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A BEGINNER’S GUIDE TO MUTUAL FUNDS

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Debt Funds Offer Variety
There are a wide variety of debt funds based on their portfolio and maturity pattern

Debt funds are mutual funds that invest in fixed income securities like bonds and treasury bills. They are mainly classified by the term to maturity and type of underlying instruments in the portfolio besides the structure of the fund.

Maturity is the date on which bonds are redeemed and the principal refunded to the investor. One must also note that demand and supply (prices) of bonds are also dependent on the maturity of the bond besides the interest rate scenario.

For example, when interest rates fall, bonds offering high interest rates gain value. Further, the bond which has more years left till maturity would gain more than the one which has fewer years left to mature. After all, the bond which will mature later will not only pay more interest but will pay it for a longer period. Similarly when interest rates rise, the bonds with shorter maturities are preferred so that they can be redeemed quickly to buy new bonds offering higher interest rates. This continues till the cycle reverses. In short, there is demand for longer maturity bonds when interest rates fall and vice-versa when interest rates rise.

At this juncture, it is also important to understand residual maturity and total maturity of a bond. Residual maturity refers to the time left till the redemption date of the bond. In this sense, a twenty-year bond that was issued eighteen years ago has a residual maturity of two years (20 less 18) and total maturity of twenty years. However, this bond and a freshly issued two-year bond have the same residual maturity. If all other things about these two bonds remain the same then change in interest rates would impact their value almost equally. From this, it is clear that residual maturity matters more rather than the total maturity of the bond. Thus the risk (fluctuation in prices) and return level of a bond would be dependent on its residual maturity. The shorter the maturity of the bond, lower would be the fluctuation in prices or risk and hence lower would be the potential for capital gains (or loss). In contrast, longer maturity bonds will carry a higher risk but also have the potential for higher gains (or loss).

Pure debt mutual funds are generally classified on the basis of their portfolio maturity pattern as follows:

1.Upto 3 months - Liquid and money market Funds

2.From 3 months to 1 year - Ultra short term debt funds

3.From 1-3 years - Short term debt funds

4.More than 3 years - Income funds

Ofcourse, there may be some variation to the above maturity pattern but broadly one can classify debt funds in this manner. Another way to classify debt funds is by the nature of the underlying portfolio (holdings) like Gilt Funds and Credit Opportunity Funds.

Gilt Funds - invest only in government securities, viz., central and state government bonds and treasury bills. These securities are also called gilts and the funds are called Gilt Funds or Government Securities Funds or G-Sec Funds. They carry a lower credit risk as the chance of the Government defaulting on its loan obligation is almost negligible.

Credit Opportunity Funds - are funds which invest across the credit spectrum, viz., AAA and/ or AA rated long term securities or A1+ and / or A1 rated short term instruments. The credit rating may even be lower than those illustrated or a combination thereof. In order to compensate investors for taking a higher credit risk, lower rated securities offer higher interest rates to investors. Credit opportunity fund capitalize on this spread (between higher and lower rated securities) and aim to provide better yields/ returns to investors. Another way to classify debt funds is by their structure. Most debt funds are open ended but there is a large category of debt funds which is also closed ended like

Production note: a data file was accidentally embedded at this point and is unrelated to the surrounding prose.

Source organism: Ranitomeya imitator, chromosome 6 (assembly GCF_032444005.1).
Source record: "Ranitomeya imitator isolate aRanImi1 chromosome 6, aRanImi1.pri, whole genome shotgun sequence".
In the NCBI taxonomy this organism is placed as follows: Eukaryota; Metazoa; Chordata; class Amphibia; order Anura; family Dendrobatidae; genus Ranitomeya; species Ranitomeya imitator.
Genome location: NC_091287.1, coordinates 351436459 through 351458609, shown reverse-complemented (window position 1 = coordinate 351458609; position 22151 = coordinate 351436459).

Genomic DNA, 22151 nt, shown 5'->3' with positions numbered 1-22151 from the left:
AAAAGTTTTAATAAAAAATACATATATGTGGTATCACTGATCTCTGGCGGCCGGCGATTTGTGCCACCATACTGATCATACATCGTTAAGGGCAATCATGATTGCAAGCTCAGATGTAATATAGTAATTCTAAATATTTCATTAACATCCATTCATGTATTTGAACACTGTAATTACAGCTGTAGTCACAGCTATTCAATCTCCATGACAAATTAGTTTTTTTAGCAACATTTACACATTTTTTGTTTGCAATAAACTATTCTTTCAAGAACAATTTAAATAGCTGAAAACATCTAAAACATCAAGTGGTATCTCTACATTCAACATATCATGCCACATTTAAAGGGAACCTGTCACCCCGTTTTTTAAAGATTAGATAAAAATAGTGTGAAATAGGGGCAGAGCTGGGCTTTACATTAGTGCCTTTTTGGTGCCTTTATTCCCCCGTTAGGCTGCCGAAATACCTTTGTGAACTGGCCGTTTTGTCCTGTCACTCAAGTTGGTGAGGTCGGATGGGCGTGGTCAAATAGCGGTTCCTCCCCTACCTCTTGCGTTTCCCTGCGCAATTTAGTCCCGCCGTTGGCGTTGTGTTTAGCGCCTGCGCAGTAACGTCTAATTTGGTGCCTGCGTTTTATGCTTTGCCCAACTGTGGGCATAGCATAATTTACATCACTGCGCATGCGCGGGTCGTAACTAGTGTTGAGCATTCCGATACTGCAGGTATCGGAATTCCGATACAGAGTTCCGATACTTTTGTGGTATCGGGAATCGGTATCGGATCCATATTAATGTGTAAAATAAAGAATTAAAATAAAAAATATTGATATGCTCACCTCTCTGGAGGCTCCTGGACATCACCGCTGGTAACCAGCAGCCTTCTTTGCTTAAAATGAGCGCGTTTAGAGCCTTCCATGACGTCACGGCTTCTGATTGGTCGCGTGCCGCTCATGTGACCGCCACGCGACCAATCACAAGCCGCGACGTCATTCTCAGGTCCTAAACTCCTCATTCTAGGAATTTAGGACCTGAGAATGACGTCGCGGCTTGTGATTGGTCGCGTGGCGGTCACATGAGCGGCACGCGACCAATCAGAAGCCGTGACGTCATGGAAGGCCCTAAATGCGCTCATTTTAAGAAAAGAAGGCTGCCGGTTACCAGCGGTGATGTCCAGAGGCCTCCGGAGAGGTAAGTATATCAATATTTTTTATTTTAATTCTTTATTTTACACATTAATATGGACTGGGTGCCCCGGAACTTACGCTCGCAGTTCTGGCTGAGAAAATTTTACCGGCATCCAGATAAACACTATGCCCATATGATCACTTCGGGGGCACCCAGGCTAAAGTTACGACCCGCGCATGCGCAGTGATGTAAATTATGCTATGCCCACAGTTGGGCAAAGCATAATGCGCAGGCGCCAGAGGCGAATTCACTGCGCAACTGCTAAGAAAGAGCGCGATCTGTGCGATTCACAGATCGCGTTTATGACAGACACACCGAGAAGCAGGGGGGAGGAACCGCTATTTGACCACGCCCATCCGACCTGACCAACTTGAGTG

Fixed Maturity Plans - are launched for a pre-defined period that may range from 1 month to even 5 years. Investors cannot redeem directly through the fund house before the maturity date but can do so only on the stock exchange as FMPs are listed. Since the volumes on stock exchanges are abysmal, FMPs are fairly illiquid till maturity. FMPs are usually compared to bank fixed deposits owing to the structure though FMPs do not offer any assured returns. The final returns delivered by FMPs are usually in line with the prevailing yields on fixed income instruments for the specified maturity less expenses.

Interval Funds - A slight variation of the above are called ‘Interval Funds’ as they provide an exit window to investors at pre-specified ‘intervals’. Interval funds are not launched for a pre-defined period as investors may redeem at the ‘interval’ or may continue to remain invested/ make additional purchase in the scheme. The ‘interval’ or the time gap between two windows is called as ‘specified transaction period’ and it may vary from a fortnight to a month or a few months to even a year.

SUMMARY

Pure debt funds are mainly classified by the residual maturity of the underlying portfolio (liquid, ultra short term debt, short term debt and income funds) as well as the type of instruments in the underlying portfolio (gilt and credit opportunity funds) besides the structure of the fund (Fixed Maturity Plans or Interval Funds). The risk-return characteristics of a debt fund are also dependent on the maturity profile. A longer maturity fund is more riskier than a shorter maturity fund though the former has a higher potential to make capital gains (or even loss).

Next To Come: Debt Funds Or Tradational Savings